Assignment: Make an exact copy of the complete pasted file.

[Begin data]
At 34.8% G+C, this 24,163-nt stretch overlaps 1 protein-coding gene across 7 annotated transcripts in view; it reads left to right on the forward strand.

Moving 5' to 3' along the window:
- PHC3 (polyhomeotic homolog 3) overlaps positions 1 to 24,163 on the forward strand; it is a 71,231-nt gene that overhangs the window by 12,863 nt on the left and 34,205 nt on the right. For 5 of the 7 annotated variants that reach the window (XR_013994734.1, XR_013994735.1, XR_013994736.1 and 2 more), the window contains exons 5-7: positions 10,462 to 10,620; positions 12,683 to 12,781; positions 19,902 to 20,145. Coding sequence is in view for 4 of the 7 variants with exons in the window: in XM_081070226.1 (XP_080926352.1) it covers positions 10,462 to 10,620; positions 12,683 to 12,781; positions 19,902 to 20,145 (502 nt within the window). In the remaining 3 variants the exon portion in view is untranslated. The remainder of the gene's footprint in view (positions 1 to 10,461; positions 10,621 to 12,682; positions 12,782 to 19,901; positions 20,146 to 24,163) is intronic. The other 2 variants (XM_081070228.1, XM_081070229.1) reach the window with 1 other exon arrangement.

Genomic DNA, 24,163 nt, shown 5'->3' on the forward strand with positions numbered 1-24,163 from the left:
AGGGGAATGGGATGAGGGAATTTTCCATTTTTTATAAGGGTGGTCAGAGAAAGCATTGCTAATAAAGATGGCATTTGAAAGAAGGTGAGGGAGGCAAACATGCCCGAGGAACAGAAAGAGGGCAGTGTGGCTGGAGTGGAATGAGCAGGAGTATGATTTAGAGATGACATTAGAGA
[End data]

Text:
At 34.8% G+C, this 24,163-nt stretch overlaps 1 protein-coding gene across 7 annotated transcripts in view; it reads left to right on the forward strand.

Moving 5' to 3' along the window:
- PHC3 (polyhomeotic homolog 3) overlaps positions 1 to 24,163 on the forward strand; it is a 71,231-nt gene that overhangs the window by 12,863 nt on the left and 34,205 nt on the right. For 5 of the 7 annotated variants that reach the window (XR_013994734.1, XR_013994735.1, XR_013994736.1 and 2 more), the window contains exons 5-7: positions 10,462 to 10,620; positions 12,683 to 12,781; positions 19,902 to 20,145. Coding sequence is in view for 4 of the 7 variants with exons in the window: in XM_081070226.1 (XP_080926352.1) it covers positions 10,462 to 10,620; positions 12,683 to 12,781; positions 19,902 to 20,145 (502 nt within the window). In the remaining 3 variants the exon portion in view is untranslated. The remainder of the gene's footprint in view (positions 1 to 10,461; positions 10,621 to 12,682; positions 12,782 to 19,901; positions 20,146 to 24,163) is intronic. The other 2 variants (XM_081070228.1, XM_081070229.1) reach the window with 1 other exon arrangement.

Genomic DNA, 24,163 nt, shown 5'->3' on the forward strand with positions numbered 1-24,163 from the left:
AGGGGAATGGGATGAGGGAATTTTCCATTTTTTATAAGGGTGGTCAGAGAAAGCATTGCTAATAAAGATGGCATTTGAAAGAAGGTGAGGGAGGCAAACATGCCCGAGGAACAGAAAGAGGGCAGTGTGGCTGGAGTGGAATGAGCAGGAGTATGATTTAGAGATGACATTAGAGA